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> How Fuel Cells Work
> Types of Fuel Cells



Antig's core technology is it's innovative H2PowerChip design which is built around printed circuit board (PCB) technology. This design allows for the creation of a micro fuel cell that has a high power density (output) to size ratio. By leveraging existing IT manufacturing materials and techniques Antig has also been able to reduce fuel cell cost barriers while ensuring improved system performance and reliability. All critical elements required to support the widespread adoption of fuel cell technologies.

The Antig H2PowerChip is the core component that goes into a fuel cell. As the main building block of a stack, it's size and weight determine overall performance. Each cell on an H2PowerChipis responsible for generating the power required to run a device or charge a battery. These cells are packed together with a single step hot press lamination process. (To learn more about the reaction that occurs inside a cell, please view How Fuel Cells Work.)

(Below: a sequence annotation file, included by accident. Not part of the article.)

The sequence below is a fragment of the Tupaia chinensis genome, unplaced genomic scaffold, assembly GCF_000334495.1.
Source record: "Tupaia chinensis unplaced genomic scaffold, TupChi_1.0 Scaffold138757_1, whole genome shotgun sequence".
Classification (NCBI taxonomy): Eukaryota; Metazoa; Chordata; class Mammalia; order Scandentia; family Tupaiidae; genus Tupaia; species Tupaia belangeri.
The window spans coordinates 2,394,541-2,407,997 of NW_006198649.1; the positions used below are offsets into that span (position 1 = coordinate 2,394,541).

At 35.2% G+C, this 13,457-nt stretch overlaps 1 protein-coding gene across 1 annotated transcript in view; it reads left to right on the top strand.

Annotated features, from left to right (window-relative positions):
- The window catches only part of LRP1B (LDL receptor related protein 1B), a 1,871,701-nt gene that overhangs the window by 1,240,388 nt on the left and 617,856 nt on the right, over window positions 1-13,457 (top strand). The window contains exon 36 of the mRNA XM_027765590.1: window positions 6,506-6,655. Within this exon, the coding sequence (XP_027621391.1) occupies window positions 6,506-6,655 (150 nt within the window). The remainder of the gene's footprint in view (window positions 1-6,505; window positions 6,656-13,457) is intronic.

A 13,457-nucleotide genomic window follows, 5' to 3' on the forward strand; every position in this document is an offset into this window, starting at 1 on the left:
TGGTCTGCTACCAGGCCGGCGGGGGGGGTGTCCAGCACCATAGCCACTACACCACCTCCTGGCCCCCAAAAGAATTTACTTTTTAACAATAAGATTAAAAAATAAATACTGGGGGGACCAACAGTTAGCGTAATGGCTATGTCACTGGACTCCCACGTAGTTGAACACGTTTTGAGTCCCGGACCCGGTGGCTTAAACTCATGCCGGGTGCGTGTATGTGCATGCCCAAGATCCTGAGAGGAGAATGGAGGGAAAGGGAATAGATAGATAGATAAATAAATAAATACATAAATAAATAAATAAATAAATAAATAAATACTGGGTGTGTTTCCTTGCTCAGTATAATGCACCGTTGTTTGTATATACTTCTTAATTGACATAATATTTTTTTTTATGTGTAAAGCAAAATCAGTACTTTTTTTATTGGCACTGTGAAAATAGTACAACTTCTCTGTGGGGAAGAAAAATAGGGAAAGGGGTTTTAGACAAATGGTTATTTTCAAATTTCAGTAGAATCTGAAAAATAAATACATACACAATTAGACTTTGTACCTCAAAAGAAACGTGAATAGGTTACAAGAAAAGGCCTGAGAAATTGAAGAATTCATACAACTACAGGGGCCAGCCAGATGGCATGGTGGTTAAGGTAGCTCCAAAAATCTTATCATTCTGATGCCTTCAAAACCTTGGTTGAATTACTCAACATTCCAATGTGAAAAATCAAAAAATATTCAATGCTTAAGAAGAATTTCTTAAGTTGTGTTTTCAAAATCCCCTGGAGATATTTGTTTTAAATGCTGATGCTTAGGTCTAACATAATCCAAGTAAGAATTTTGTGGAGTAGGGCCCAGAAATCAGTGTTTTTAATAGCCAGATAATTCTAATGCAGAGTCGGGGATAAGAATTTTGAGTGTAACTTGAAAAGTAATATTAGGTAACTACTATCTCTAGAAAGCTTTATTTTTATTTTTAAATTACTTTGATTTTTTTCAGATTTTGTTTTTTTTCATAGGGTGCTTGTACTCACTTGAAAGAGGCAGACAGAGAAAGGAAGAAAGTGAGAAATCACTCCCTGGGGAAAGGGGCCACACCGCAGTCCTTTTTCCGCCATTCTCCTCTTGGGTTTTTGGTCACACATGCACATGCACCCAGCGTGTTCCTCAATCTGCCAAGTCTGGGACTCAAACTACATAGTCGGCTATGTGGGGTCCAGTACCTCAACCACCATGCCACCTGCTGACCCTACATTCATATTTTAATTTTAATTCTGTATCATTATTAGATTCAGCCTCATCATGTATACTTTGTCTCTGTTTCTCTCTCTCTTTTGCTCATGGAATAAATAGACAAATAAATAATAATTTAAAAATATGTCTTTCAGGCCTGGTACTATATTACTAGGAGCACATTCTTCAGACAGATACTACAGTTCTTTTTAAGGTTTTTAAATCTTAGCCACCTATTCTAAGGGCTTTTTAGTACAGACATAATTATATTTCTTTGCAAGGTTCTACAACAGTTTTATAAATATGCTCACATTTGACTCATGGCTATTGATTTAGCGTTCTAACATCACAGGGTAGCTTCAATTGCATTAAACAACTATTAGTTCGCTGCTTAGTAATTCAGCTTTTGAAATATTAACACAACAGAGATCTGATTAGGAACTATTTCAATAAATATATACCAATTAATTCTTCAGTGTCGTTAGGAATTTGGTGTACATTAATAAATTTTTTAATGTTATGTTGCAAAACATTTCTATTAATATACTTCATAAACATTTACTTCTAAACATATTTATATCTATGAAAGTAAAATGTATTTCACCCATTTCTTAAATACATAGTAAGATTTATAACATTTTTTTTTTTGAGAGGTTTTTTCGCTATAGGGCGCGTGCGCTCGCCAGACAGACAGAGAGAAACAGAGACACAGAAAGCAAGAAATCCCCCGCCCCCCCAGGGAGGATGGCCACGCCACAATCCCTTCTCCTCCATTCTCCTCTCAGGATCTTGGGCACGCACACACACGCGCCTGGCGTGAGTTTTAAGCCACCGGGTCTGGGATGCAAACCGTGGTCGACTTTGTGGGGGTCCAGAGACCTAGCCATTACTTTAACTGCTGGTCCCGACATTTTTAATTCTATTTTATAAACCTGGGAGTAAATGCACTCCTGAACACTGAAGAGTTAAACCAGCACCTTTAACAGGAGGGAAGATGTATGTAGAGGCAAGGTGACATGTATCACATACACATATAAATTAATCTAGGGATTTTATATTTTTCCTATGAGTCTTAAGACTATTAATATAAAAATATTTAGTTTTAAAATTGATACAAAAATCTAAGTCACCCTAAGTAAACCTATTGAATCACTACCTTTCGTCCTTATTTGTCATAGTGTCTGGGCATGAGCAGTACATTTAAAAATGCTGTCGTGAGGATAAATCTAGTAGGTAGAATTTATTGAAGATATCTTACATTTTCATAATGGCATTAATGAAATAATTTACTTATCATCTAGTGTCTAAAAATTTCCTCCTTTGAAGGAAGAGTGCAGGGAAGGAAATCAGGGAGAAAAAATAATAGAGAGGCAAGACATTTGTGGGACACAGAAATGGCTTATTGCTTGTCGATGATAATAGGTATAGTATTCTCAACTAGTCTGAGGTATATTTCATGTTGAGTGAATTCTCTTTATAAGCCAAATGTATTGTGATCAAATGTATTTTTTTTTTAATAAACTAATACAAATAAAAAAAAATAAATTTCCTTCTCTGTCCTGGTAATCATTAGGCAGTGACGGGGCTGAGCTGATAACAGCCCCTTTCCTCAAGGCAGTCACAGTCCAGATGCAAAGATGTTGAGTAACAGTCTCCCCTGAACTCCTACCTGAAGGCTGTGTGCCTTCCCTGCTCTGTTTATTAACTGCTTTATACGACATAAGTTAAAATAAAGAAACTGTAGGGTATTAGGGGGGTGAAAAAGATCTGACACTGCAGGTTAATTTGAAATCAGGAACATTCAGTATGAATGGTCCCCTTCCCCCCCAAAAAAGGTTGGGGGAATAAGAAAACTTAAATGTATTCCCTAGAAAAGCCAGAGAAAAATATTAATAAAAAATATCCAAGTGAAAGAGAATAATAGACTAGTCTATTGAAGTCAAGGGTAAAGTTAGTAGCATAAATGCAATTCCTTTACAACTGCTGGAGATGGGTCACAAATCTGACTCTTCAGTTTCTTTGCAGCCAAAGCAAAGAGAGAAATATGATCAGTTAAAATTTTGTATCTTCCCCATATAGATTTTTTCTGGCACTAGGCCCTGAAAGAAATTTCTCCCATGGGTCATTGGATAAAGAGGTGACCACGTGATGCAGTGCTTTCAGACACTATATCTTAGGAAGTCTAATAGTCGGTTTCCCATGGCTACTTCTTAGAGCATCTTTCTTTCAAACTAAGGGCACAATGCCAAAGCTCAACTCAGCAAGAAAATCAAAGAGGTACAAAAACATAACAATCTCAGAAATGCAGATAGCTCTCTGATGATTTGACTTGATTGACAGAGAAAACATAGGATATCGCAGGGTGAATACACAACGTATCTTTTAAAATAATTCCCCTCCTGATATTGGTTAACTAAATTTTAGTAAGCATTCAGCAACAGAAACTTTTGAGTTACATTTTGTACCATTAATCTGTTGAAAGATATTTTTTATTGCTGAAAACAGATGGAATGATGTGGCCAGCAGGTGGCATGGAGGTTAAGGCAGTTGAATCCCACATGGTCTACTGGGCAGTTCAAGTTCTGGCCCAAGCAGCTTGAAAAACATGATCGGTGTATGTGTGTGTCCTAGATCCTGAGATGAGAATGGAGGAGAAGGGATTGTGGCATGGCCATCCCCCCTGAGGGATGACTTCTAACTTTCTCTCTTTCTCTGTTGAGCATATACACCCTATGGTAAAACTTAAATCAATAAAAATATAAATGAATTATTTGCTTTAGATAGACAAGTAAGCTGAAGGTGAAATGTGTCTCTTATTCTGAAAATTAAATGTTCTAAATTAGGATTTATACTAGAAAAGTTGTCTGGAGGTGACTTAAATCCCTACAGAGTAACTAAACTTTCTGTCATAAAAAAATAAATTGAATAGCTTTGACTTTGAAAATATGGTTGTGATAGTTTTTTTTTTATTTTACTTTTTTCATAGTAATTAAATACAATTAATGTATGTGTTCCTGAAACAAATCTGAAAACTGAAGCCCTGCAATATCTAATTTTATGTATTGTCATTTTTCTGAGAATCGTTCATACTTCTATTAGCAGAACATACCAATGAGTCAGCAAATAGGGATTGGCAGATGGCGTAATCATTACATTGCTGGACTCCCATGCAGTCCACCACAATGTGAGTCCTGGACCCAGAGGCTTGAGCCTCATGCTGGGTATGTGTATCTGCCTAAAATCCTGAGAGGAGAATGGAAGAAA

An example of Antig's 4 watt H2PowerChipmodule

Antig's lamination process

After H2PowerChips™ have been created, they are layered together (stacked) to generate a specific amount of power. The size and number of chip modules that go into a stack are ultimately determined by the type of device that the stack is designed for. For example, higher power fuel cell systems require larger stacks to support the power demand. However, with a larger stack comes the need for greater power management as well as additional thermal and fluid control. This adds to the overall complexity and size of the system. Conversely, a low power fuel cell system can be quite compact, as it needs a smaller stack and has less management requirements.

An example of increasing power by adding H2PowerChip modules to a stack